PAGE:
Don’t hold them back.

In the same breath, holding my loved ones back will only foster resentment. Just because I can’t do something, doesn’t mean everyone else needs to abstain. It is like going to a restaurant and asking everyone to only eat gluten free dishes because you can’t have wheat. I wouldn’t expect everyone to follow the same diet, nor would I expect my family to miss out on rich life experiences. I trust in the love we have for each other and their interests and pursuits don’t define who I am and what I mean to my family.

Don’t mope around or make others feel guilty.

Making my loved ones feel guilty for having fun only damages relationships. It is not anyone’s fault that I was born this way and despite our interest in different activities, we do lots of fun things together as a couple and a family. Even if I can’t personally participate, I can observe and be happy for them. As I wrote this article I was sitting in a ski lodge while my family skied. I didn’t once make them feel bad and I didn’t need to because I was perfectly content to take joy in my children’s accomplishments.

Try to find a way to participate.

Recently I went to a curling activity with my husband. I intended on just observing and socializing while my husband gave it a try. Well, it turned out I could sit on the edge of the rink and push a rock. I totally bombed at it except for one good throw, but I had a great time participating. And yes, not all activities are adaptable, but being present shows my loved ones that I care and am interested in their hobbies.  If I hang out at a ski lodge while they ski and we meet up for lunch; I will make the point of asking how their activity has been.

Separate interests are healthy.

Even if I didn’t have a disability, we are all unique individuals with different interests. It is okay to have different hobbies and pursuits so long as you find other ways to connect with your loved ones. Having been married for almost 12 years, I am realizing some time apart is healthy – it makes our time together more precious and valuable.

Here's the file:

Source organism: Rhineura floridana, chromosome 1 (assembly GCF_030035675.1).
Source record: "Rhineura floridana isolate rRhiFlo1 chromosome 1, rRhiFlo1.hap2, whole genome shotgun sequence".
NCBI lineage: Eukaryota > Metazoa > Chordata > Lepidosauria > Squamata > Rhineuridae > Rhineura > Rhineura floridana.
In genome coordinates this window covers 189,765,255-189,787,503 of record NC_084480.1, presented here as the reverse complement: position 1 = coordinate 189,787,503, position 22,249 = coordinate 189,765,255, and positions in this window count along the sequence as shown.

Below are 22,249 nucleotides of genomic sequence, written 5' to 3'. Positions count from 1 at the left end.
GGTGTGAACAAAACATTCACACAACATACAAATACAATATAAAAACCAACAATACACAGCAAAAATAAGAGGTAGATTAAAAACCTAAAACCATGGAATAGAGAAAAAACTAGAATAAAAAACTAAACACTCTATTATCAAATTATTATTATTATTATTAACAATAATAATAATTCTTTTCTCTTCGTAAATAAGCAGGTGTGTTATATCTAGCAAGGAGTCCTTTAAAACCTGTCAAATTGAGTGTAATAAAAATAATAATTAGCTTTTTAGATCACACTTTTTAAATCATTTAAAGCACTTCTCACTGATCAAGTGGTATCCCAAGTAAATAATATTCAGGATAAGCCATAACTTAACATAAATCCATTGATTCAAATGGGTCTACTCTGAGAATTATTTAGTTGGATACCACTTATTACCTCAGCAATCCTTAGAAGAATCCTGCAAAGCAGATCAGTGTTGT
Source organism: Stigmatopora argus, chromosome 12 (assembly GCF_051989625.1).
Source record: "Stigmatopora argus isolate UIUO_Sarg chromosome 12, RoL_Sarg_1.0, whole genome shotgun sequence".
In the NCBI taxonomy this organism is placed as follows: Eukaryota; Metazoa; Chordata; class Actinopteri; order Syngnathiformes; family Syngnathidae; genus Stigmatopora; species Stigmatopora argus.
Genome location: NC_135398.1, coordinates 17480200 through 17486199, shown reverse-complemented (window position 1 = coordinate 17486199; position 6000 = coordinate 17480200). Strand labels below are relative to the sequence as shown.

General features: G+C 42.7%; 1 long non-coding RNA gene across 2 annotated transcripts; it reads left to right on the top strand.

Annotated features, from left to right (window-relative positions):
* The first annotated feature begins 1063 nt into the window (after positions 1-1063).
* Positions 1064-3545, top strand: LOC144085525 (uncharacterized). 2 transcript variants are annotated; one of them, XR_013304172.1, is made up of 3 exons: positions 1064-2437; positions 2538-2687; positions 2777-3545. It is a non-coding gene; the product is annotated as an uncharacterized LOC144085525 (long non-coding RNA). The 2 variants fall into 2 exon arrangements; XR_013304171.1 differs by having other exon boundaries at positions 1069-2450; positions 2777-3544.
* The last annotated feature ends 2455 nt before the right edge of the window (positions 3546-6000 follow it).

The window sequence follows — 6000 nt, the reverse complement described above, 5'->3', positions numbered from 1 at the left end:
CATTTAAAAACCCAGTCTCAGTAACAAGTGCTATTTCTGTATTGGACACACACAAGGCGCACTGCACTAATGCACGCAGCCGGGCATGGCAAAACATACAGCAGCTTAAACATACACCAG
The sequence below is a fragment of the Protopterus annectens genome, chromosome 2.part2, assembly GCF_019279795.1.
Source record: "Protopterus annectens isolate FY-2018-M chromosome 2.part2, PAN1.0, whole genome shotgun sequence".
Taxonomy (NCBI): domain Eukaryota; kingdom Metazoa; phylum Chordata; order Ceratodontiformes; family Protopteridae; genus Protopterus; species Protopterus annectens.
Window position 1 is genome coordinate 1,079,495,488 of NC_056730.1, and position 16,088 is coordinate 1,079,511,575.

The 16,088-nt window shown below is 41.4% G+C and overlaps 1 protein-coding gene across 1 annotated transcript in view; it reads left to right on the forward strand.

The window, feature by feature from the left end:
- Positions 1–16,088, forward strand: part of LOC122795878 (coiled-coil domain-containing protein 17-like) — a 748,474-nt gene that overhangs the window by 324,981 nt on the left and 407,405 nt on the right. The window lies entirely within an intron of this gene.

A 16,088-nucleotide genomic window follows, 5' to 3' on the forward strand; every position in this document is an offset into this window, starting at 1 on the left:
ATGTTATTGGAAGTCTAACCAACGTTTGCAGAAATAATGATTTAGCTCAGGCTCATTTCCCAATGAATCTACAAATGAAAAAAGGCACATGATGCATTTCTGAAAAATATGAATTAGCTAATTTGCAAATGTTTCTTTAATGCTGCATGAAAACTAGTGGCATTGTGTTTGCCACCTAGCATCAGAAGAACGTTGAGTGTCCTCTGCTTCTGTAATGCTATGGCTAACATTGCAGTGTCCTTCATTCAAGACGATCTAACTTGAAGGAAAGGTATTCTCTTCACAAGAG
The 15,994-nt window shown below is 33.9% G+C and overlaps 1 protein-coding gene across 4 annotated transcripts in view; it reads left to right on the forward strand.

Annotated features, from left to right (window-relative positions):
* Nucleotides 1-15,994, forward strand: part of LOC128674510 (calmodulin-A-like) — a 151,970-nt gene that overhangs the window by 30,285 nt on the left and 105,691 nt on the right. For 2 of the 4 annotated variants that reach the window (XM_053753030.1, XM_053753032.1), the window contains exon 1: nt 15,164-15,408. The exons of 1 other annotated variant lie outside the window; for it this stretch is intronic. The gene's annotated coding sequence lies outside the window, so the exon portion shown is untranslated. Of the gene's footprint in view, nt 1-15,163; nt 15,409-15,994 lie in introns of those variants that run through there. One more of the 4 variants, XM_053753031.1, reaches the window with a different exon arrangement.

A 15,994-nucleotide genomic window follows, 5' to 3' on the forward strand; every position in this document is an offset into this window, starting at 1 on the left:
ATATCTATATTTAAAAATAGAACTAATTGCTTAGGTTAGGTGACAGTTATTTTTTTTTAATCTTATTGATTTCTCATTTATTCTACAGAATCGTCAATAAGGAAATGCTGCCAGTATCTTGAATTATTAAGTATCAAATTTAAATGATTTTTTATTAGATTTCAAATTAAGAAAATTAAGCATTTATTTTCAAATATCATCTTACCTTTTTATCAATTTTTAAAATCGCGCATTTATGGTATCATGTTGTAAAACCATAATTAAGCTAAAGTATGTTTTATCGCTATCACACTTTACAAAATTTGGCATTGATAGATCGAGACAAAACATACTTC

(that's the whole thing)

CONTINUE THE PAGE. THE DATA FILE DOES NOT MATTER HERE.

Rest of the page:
Have an alternative activity planned.

Once while my family was off skiing I spent the day creating a photo book of the past year, which in the process I discovered a new hobby and realized we had done a lot of fun things during the past year. The worst thing I could have done was stayed home and felt sorry for myself.  If your loved ones are going to do an activity that excludes you, then have something else fun planned for yourself.

You are not alone… lots of able bodied people don’t do everything.

I know plenty of able-bodied people that don’t ski or zip line or mountain bike – you are not alone. Although disability can be isolating, it is wrong to think we are the only ones that feel that way and it is fruitless to sit there wallowing in self-pity. When I keep this in perspective, it is a lot easier to see all the good in my life.

The point is, look for the best in a situation, compromise and learn to let go a little. Instead of focussing on the negatives, focus on the positives including how you are going to choose to feel about something.  Happiness is a choice and that choice is up to you!

Follow me on Twitter @BareFootInYYC


Share it on
comments powered by Disqus